What makes a cold-blooded killer tick?
Richard "The Iceman" Kuklinski is one of the most notorious mass murderers in history. Currently serving ninety years in prison for six murders, he estimates his kill count as "over 200." In a trilogy of HBO specials: The Iceman Tapes (1992), Secrets of a Mafia Hitman (2001), and The Iceman and the Psychiatrist (2003), Kuklinski sat down and discussed everything. I originally learned about Kuklinski from my younger brother, who is studying to become a forensics analyst. I couldn't understand why a series of specials about a murderer (he is not a serial killer, as you will discover) could be so riveting until I requested this screener and popped the disc into the player. I was hooked for the entire two and a half hour running time.
We discover that he was the product of a dysfunctional home. Both parents liked to beat the young Kuklinski and as a result, he learned that violence was the way to gain respect and attention. He managed to hide his true profession from his wife and children for thirty years under the guise of businessman. Kuklinski calmly describes in graphic detail some of his more famous hits and eventually how he was captured. In the third special, he admits to killing police officer Peter Calabro under the orders of Sammy "The Bull" Gravano. He gained the nickname "The Iceman" after stuffing a victim into a deep freezer for two years.
The Iceman Interviews are chilling in their matter-of-factness. Kuklinski doesn't hold back any details. All three are superb and insightful, as if we have a front row seat into the mind of a murderer. The most amazing thing about The Iceman Interviews is that we actually feel some sympathy for this man. Perhaps if his childhood had been less traumatic, Kuklinski wouldn't have resorted to his criminal career. Or maybe he would have all the same. All I know is that at the very end of The Iceman Tapes, when he admits remorse for what he did to his family, it will be hard not to feel some sort of sympathy.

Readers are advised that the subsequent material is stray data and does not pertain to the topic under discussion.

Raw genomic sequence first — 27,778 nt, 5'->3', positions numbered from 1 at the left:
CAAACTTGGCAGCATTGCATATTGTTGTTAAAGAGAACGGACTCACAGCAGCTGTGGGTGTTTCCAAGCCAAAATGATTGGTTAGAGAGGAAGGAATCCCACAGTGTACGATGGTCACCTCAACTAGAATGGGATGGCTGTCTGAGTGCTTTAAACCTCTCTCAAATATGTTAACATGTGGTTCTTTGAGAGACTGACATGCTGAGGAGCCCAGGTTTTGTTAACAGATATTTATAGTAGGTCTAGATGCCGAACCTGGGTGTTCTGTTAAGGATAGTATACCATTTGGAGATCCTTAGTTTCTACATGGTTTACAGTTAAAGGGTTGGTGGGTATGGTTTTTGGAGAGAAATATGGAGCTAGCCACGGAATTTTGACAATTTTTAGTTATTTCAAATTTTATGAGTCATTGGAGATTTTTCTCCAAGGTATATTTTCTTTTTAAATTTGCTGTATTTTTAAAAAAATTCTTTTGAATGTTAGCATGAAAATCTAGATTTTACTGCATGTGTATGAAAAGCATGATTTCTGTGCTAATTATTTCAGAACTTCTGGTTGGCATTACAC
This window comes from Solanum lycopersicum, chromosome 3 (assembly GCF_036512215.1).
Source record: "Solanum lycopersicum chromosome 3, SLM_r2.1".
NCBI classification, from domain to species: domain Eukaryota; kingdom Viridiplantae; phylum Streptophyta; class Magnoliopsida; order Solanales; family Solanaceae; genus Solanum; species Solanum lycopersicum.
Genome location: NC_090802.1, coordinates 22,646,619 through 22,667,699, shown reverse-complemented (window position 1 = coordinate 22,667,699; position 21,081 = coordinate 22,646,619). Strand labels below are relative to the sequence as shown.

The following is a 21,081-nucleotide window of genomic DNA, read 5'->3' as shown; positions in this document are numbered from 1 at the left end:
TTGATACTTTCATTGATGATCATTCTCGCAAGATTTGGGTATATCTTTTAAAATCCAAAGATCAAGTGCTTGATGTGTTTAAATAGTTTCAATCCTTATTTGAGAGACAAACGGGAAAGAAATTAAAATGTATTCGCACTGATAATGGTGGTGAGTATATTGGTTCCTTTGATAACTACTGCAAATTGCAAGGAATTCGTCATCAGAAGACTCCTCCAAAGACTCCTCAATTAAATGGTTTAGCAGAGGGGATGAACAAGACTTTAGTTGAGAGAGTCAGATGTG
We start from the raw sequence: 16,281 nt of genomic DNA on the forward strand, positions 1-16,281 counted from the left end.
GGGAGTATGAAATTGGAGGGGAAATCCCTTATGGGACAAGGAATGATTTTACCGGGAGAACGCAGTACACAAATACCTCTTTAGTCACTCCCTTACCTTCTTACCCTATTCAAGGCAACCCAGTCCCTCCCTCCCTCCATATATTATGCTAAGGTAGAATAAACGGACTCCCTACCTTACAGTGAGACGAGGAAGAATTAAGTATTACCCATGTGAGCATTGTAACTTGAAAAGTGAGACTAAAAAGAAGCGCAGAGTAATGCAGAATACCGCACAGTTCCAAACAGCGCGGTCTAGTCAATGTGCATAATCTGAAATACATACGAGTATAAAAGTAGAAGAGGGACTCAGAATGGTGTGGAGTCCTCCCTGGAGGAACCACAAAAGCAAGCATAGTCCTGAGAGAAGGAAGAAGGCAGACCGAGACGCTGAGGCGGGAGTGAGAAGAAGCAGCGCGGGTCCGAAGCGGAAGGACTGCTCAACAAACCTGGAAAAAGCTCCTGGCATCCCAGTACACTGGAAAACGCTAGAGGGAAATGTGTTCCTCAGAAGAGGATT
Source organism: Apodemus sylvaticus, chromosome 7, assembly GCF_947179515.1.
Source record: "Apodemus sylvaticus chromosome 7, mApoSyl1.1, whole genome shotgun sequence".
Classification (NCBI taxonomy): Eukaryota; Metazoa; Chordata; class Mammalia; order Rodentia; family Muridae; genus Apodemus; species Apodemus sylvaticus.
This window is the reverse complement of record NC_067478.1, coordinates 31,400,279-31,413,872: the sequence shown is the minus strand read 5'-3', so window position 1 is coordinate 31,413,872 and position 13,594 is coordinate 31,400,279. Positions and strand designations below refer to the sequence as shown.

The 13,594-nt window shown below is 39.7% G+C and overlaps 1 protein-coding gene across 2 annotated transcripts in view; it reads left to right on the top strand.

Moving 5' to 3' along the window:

Unlike many crime documentaries, The Iceman Interviews avoids using overly technical terms or banter. The Iceman speaks plainly and simply and the filmmakers go the same route. It is accessible to all viewers, although be advised, a strong stomach will be necessary. There is no gore, but your nerves will be razzled and stress vomiting could occur.
The full frame transfer is relatively clean, with little grain and no defects. Colors are muted at times, but this isn't a program that requires strong colors. The main attraction is the material.
The sound, in Dolby Digital 1.0 mono, is exceptional, remaining faithful to the original broadcasts. Nothing remarkable occurs on the soundtrack other than plenty of good old fashioned talking. The dialogue is easy to listen to and clear every time. I wish all DVD presentations looked and sounded this good. It would make my job a lot easier.
As a fan of true crime stories, I found these programs fascinating. But I am not sure about casual viewers, so a rental is definitely the best option. For fans, the opportunity to own all three documentaries on a single disc is too irresistible to pass up.
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